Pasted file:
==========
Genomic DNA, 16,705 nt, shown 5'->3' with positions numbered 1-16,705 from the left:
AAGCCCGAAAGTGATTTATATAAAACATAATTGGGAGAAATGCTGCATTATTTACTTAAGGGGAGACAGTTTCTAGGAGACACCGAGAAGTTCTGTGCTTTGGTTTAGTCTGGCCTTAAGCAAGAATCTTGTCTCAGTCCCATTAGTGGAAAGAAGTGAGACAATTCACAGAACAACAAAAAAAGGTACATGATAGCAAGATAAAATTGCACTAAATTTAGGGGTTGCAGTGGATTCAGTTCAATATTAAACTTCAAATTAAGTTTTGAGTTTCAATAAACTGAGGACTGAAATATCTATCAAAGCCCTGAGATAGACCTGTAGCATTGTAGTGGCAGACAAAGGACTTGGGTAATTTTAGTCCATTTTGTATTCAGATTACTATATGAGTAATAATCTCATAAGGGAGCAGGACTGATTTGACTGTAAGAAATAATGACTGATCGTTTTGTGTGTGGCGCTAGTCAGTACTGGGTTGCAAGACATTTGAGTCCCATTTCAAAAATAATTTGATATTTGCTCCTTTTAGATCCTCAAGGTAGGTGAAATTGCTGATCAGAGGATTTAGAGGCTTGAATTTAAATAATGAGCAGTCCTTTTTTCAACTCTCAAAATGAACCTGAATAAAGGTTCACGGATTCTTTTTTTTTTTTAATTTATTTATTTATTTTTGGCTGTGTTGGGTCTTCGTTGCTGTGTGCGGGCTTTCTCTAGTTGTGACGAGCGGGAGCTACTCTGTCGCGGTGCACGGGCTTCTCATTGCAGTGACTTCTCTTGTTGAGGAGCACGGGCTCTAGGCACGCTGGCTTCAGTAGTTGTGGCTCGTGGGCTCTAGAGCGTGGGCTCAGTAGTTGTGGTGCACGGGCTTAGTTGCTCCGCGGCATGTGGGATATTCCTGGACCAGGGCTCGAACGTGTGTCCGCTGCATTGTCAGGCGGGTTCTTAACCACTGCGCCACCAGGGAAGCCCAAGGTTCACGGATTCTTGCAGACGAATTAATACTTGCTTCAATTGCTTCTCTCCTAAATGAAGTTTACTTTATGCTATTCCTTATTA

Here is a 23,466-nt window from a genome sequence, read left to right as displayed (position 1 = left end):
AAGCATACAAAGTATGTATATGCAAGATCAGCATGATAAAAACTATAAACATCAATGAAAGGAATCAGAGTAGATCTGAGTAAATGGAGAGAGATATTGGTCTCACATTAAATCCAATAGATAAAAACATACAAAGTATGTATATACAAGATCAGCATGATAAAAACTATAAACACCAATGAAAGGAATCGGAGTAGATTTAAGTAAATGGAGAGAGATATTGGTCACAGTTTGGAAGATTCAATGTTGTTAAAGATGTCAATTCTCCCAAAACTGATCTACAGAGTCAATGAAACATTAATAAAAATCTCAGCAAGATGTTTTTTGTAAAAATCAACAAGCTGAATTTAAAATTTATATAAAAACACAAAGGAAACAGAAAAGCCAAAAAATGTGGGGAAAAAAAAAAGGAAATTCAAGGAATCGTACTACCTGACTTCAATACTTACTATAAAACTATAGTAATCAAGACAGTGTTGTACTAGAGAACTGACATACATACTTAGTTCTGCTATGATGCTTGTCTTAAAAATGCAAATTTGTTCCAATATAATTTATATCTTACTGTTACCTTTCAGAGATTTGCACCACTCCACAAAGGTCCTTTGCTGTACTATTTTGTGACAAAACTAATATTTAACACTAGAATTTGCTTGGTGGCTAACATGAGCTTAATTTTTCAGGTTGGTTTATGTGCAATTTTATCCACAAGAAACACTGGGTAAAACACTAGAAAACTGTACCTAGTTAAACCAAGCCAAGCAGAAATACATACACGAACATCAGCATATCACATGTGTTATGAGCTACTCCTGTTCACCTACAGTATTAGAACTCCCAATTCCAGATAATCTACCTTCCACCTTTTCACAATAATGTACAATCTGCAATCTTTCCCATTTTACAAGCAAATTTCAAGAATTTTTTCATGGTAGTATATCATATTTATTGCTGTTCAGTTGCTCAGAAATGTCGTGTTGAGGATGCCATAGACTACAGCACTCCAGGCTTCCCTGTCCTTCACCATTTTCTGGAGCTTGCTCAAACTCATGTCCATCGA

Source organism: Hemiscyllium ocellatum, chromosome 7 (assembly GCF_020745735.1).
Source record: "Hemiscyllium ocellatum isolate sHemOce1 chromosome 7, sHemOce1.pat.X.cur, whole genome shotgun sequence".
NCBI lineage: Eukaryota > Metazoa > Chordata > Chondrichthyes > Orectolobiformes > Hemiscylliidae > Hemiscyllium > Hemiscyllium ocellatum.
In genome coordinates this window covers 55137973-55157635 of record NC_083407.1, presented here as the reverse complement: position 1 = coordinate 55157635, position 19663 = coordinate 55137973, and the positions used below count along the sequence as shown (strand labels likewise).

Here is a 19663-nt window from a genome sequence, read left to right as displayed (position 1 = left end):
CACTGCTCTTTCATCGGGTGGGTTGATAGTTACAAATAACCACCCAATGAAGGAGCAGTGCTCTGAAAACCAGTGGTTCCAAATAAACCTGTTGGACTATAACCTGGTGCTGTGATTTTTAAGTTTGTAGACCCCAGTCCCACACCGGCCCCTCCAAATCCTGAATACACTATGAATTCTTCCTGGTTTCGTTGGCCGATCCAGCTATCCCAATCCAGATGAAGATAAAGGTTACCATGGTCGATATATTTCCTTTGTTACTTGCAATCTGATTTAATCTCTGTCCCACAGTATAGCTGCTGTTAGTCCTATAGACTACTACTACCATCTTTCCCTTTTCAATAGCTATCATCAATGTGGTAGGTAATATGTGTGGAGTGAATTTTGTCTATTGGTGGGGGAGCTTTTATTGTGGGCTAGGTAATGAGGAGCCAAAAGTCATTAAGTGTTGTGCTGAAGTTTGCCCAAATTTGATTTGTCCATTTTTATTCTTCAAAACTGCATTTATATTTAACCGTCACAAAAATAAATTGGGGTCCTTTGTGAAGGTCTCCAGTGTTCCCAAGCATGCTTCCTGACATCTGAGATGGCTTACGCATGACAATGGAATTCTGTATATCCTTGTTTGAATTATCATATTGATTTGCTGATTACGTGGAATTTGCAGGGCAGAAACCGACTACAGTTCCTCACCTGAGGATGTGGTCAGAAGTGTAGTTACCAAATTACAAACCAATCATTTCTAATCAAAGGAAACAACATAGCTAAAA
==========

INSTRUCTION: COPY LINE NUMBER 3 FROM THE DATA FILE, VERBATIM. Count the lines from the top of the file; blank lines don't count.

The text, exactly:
Here is a 23,466-nt window from a genome sequence, read left to right as displayed (position 1 = left end):